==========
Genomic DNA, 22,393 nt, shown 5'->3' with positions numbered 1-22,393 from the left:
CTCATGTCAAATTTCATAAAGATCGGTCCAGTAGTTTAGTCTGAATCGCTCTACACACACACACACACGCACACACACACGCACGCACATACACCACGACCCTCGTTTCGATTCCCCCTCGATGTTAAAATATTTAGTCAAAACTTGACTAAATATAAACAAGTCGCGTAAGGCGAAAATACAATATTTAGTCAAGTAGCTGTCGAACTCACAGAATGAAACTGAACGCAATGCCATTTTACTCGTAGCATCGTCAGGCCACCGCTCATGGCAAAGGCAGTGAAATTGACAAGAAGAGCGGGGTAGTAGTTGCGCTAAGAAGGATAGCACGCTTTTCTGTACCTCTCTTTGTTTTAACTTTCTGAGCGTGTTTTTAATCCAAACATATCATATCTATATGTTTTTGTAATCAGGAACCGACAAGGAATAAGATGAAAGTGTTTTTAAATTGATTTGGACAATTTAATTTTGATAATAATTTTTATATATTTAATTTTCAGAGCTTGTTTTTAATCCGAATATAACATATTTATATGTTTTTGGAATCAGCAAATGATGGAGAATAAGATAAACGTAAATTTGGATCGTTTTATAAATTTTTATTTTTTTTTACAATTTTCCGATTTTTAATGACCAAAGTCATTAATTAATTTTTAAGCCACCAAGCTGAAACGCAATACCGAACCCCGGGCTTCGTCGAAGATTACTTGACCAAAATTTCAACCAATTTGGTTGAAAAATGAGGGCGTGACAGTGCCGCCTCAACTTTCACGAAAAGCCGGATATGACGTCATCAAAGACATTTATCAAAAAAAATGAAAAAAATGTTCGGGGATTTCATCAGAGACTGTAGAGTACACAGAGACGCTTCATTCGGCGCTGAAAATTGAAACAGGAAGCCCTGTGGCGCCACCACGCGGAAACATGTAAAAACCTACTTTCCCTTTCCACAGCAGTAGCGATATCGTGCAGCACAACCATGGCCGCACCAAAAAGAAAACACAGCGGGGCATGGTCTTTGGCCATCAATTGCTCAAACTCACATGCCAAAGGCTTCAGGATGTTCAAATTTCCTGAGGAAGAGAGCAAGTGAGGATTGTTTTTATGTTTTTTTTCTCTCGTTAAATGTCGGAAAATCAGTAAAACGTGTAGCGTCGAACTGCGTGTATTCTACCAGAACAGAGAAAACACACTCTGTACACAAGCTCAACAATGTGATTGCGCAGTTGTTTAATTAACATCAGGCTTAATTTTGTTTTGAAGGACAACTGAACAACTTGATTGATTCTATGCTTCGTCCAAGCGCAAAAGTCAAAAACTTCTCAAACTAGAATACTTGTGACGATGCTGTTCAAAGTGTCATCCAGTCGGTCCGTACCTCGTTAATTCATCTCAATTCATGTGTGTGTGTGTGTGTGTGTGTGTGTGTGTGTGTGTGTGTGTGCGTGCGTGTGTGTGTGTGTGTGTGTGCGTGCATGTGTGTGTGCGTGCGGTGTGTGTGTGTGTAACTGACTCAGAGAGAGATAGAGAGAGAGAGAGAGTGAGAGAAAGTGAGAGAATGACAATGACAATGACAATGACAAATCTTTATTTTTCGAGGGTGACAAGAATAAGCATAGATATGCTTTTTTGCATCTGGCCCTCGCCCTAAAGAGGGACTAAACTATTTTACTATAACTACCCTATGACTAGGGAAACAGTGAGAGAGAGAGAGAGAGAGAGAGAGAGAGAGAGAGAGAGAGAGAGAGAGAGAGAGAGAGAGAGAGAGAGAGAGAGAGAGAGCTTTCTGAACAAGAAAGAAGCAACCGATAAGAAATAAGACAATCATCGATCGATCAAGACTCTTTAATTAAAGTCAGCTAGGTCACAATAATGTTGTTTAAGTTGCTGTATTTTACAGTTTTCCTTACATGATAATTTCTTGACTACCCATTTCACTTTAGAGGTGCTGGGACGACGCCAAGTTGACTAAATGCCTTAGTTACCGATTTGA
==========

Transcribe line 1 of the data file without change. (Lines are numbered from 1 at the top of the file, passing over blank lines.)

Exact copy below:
Genomic DNA, 22,393 nt, shown 5'->3' with positions numbered 1-22,393 from the left: